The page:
The Wall Street Journal
Weekend Investor – July 7, 2012
Playing Your Options
By Ben Levisohn
Companies continue to dole out stock-based pay—even as the volatility of the past few years has shown how quickly that paper wealth can vanish.
For employees on the receiving end of stock and options packages, this combination is bringing big headaches and a greater chance that they will mismanage their money. There’s little relief in sight, either, given the troubles in Europe and the likelihood of market-roiling political clashes in the U.S. later this year.
The good news: There are simple ways to diversify stock holdings, squeeze more value out of options, reduce the odds that a portfolio will implode—and still capitalize on a rise in an employer’s share price.
Too much stock exposure can be downright dangerous. You already are heavily exposed to your employer through your salary. By loading up on company shares, you are putting more of your chips on one bet.
Comments July 7, 2012
Do you get the feeling that greedy Wall Street is taking advantage of you? Turn the tables on Wall Street and profit from its greed and reduce the risk of your company stock with a strategy called covered call writing.
With this strategy, you sell (or write) the option for Wall Street to buy your stock at a higher price (called a strike price) in the future. Covered call writing is considered to be even more conservative than simply owning a stock outright, as your risk is actually reduced by the amount you receive (called a premium) when you sell a call. Wall Street’s greedy nature can lead to unrealistic expectations of price increases, driving up the premiums you receive.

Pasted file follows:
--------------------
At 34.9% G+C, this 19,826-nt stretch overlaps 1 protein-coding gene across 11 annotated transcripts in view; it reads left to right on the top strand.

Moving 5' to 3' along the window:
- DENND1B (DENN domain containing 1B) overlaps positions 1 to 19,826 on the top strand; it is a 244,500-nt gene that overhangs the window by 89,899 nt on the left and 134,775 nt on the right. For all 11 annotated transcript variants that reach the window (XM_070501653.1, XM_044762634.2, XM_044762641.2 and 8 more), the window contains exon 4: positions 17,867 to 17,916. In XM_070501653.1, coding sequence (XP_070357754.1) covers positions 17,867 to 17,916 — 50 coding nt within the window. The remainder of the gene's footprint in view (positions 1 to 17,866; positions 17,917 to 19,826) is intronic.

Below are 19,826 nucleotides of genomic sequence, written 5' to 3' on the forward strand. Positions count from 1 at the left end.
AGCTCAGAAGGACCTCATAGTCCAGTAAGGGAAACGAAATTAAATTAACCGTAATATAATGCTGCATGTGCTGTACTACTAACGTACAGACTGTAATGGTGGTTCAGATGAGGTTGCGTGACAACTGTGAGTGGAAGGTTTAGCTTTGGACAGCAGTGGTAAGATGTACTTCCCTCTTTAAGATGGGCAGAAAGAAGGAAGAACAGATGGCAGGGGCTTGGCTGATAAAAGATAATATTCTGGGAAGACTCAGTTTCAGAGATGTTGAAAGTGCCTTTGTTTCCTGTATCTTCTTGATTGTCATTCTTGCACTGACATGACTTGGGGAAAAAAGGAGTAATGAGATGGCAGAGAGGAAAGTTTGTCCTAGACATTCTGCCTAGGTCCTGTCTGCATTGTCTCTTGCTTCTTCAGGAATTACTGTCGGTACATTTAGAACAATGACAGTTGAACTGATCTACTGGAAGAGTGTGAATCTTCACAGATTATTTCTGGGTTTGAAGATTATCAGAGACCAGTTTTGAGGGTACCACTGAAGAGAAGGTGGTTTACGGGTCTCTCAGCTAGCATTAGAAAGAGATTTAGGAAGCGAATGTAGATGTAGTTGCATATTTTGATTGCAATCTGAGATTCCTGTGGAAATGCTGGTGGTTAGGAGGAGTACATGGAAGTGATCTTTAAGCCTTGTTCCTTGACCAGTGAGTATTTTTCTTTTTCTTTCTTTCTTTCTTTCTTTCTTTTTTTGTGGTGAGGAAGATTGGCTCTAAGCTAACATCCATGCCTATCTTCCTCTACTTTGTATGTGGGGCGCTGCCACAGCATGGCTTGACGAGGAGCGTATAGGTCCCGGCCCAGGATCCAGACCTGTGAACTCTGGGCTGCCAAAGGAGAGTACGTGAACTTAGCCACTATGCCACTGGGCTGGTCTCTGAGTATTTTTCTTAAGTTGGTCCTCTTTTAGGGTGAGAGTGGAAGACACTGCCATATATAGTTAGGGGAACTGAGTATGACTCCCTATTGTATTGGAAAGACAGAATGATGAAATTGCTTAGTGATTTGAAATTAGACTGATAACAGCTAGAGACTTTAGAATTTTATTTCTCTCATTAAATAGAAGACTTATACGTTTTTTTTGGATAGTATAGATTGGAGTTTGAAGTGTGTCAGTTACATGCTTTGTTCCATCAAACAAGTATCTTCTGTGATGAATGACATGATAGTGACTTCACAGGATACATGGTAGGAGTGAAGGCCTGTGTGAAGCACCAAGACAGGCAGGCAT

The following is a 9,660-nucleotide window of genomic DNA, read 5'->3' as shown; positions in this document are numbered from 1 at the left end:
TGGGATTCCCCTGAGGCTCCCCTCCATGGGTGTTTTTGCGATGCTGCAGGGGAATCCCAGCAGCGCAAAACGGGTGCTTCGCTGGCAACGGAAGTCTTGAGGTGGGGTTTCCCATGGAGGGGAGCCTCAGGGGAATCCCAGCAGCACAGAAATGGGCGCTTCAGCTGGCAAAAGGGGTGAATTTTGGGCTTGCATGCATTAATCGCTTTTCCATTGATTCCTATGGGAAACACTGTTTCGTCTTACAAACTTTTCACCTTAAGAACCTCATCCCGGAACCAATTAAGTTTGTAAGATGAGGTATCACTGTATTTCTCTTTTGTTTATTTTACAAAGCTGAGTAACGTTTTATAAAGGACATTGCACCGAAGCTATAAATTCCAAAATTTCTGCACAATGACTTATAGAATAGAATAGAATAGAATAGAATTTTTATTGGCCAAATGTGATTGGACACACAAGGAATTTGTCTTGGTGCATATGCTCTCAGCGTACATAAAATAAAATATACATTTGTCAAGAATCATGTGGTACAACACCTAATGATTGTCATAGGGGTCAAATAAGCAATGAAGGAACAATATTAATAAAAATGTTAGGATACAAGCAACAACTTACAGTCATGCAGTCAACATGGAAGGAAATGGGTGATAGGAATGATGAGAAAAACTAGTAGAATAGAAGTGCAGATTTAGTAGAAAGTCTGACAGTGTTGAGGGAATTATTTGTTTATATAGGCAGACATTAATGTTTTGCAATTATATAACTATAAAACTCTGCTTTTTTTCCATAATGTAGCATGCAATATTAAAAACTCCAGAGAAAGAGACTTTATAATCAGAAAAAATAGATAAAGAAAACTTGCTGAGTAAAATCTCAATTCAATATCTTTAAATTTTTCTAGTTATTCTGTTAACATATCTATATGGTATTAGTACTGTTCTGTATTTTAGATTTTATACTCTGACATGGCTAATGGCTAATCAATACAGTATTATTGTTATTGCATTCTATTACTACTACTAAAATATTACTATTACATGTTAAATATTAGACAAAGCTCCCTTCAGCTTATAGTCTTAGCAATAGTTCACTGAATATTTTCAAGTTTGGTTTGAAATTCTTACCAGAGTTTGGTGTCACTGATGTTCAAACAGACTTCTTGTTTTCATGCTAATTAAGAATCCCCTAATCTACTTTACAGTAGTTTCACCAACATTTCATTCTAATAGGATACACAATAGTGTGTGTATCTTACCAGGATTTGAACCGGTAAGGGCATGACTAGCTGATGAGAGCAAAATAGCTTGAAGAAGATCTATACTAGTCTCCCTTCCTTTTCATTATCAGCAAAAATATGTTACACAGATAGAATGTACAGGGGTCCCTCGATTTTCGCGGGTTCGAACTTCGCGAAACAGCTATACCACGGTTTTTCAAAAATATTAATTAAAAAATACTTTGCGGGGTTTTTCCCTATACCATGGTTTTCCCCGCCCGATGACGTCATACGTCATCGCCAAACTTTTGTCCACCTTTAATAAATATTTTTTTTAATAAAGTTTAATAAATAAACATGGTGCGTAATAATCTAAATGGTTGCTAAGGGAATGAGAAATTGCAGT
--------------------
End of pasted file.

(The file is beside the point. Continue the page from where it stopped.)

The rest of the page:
The premium you receive is your profit, no matter what happens to the stock. If the stock goes down, stays flat or goes up you keep the premium. In addition, you continue to collect all the dividends the stock pays – even though you have sold Wall Street the right to by your stock. Let’s look at an example where your stock is flat for one year. If you sell options equal to 5% of the value of your stock and you collect dividends equal to 3% of the value of your stock, you make an 8% profit over the course of one year. There is nothing wrong with an 8% profit on a flat stock.
Aaron Skloff, AIF, CFA, MBA
CEO – Skloff Financial Group
Aaron Skloff, Accredited Investment Fiduciary (AIF), Chartered Financial Analyst (CFA), Master of Business Administration (MBA), is the Chief Executive Officer of Skloff Financial Group, a Registered Investment Advisory firm. The firm specializes in financial planning and investment management services for high net worth individuals and benefits for small to middle sized companies. He can be contacted at www.skloff.com or 908-464-3060.